By Randall Osborne
West Coast Editor
Aiming to become something more than another chip off the old genetic block, Zyomyx Inc. has developed arrays of fully functioning proteins - Proteomics Biochips - that it says will make an important kind of sense from the data gleaned by genome sequencing efforts.
Founded in July 1998, Zyomyx raised about $22 million in a private placement last month and intends to make its chips available to selected customers through a technology-access program next year.
The chips make up part of what the company calls "an integrated analytical system" to detect specific antigens in complex samples, such as cell lysates.
"We think we've been the first movers in the market," said Lawrence Cohen, chief operating officer of Hayward, Calif.-based Zyomyx.
Parallel, miniaturized formats for analyzing genetic material have long been available, and Zyomyx offers a similar methodology to examine protein structures which, because they are more delicate, present a particular challenge.
"It's timely," Cohen said, noting that genome-sequencing efforts have borne fruit quickly, and sequencing leader Celera Genomics, of Rockville, Md., has made known its plan to turn toward proteomics. Celera raised $855 million in a public offering last month, partly to boost the proteomics effort. (See BioWorld Today, March 2, 2000, p. 1.)
Zyomyx's core technology targets the interface between the surface of the microdevice and the immobilized biomolecule. Surfaces are engineered to prevent nonspecific binding, denaturation and deactivation, which are drawbacks common to the immobilization techniques used now.
Building on what it has learned in making protein chips, Zyomyx is lining up to provide optimized surfaces to the established market for printed DNA biochips as well. Beta-site testing is expected to begin by the end of this year.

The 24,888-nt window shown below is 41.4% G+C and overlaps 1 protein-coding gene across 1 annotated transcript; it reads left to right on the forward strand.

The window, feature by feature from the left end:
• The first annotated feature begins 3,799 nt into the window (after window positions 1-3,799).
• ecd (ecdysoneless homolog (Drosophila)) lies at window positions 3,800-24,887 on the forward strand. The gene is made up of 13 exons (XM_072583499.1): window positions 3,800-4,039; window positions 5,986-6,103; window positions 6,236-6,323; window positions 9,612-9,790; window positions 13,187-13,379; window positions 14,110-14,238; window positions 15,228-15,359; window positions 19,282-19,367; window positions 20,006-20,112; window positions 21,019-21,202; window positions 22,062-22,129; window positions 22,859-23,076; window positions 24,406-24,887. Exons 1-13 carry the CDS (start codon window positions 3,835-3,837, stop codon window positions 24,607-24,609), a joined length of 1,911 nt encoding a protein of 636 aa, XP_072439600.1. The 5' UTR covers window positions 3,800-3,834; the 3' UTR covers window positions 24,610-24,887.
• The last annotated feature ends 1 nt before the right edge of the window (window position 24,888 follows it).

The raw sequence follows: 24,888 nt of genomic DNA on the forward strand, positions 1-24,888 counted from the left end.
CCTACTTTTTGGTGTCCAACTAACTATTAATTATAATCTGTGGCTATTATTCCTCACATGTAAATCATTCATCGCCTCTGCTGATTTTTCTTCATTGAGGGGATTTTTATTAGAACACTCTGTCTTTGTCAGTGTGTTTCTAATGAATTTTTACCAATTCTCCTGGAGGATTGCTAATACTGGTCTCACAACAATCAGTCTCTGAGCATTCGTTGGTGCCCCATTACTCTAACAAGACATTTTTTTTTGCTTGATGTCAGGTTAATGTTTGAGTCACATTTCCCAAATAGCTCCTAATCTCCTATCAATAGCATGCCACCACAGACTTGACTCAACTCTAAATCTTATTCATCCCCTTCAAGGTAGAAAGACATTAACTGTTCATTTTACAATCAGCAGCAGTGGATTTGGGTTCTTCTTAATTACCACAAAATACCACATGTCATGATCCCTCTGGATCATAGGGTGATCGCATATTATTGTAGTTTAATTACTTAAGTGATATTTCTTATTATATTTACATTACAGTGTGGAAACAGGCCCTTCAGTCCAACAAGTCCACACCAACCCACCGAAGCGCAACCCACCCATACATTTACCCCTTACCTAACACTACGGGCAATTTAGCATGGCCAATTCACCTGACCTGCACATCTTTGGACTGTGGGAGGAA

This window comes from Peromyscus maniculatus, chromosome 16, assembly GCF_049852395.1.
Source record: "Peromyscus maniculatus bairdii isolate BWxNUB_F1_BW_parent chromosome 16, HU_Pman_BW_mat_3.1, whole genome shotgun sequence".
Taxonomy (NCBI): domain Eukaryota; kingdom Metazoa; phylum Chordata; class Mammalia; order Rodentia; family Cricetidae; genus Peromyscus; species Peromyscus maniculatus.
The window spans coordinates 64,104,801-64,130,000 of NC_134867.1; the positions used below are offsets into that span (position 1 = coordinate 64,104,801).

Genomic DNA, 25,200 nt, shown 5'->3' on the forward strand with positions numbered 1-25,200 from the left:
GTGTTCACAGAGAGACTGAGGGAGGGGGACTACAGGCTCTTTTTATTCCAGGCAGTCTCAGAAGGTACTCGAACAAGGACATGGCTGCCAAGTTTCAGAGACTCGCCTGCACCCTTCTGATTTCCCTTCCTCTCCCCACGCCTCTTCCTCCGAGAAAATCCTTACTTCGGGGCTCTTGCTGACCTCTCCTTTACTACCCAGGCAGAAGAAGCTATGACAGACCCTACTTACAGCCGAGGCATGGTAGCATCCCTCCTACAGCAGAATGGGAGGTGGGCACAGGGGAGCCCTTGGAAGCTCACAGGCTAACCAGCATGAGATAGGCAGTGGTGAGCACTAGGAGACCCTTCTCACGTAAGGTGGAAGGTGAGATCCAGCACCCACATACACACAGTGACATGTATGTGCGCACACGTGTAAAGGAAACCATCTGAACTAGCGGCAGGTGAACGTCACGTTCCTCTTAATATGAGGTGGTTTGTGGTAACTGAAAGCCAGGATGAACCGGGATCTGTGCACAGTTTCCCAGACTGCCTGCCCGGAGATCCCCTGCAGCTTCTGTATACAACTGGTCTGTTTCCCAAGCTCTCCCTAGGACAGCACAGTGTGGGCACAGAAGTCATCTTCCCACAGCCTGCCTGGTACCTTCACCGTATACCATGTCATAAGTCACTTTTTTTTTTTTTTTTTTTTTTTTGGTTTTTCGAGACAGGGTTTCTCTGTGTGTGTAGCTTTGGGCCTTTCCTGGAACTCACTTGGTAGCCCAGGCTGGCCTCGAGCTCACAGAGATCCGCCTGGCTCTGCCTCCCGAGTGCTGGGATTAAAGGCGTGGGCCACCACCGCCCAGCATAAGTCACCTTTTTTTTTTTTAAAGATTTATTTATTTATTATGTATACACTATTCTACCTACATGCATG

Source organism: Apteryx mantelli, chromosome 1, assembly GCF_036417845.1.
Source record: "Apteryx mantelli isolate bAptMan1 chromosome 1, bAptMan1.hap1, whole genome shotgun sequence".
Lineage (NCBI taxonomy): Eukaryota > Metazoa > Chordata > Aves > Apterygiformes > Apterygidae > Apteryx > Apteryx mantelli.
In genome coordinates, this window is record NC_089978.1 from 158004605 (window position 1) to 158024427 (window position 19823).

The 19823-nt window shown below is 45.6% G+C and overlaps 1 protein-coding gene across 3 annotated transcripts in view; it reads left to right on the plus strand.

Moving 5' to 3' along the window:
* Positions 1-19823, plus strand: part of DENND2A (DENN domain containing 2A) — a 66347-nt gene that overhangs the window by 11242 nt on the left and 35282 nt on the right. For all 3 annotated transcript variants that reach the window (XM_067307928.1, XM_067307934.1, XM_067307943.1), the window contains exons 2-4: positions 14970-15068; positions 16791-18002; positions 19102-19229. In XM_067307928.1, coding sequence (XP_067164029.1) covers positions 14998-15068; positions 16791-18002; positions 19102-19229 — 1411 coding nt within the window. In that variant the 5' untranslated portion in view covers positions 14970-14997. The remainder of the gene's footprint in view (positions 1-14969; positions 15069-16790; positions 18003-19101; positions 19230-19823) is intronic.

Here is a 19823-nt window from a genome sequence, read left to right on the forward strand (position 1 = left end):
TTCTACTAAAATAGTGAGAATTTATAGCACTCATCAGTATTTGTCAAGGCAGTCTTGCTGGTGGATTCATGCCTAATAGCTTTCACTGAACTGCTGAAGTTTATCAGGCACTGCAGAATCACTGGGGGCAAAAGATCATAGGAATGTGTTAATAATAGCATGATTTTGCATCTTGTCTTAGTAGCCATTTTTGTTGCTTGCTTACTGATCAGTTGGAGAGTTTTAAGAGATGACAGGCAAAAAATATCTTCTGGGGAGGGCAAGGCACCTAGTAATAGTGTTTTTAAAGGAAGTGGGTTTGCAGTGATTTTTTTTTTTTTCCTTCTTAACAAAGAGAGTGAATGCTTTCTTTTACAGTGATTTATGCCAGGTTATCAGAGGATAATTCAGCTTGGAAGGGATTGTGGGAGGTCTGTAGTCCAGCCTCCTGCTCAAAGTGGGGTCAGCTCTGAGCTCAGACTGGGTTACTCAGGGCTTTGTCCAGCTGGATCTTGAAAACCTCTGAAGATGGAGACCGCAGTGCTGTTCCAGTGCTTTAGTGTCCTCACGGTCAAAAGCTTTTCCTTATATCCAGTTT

"We don't intend to enter that market ourselves," Cohen said. "There are two [other] ways to do it. We can collaborate with the people who make off-the-shelf chips, but the other possibility is marketing to the people who make their own chips. Almost everybody in this area does it now," he added, citing South San Francisco-based Genentech Inc. as an example.
"Typically, they're spotted arrays, lower density but very fluid, adaptable devices," Cohen said. "It's an hypothesis-driven way to garner information."
He said "the interaction of DNA with these substrates has almost been more art than science. It's difficult, in the absence of knowing what's driving the interaction, to get high reproducibility" - a problem that Zyomyx's engineered surfaces are designed to get around.
Zyomyx, with 55 employees, has raised about $30 million so far, Cohen said, adding that the company has about $23 million in cash on hand, enough to last two years.
New investors in the most recent placement of Series C preferred stock included eHealth Technology Fund, Burrill & Co. and Singapore Bio-Innovation of America, which joined existing investors Skyline Ventures, Alloy Ventures, Lombard Odier & Cie, and H&Q Capital Management Inc.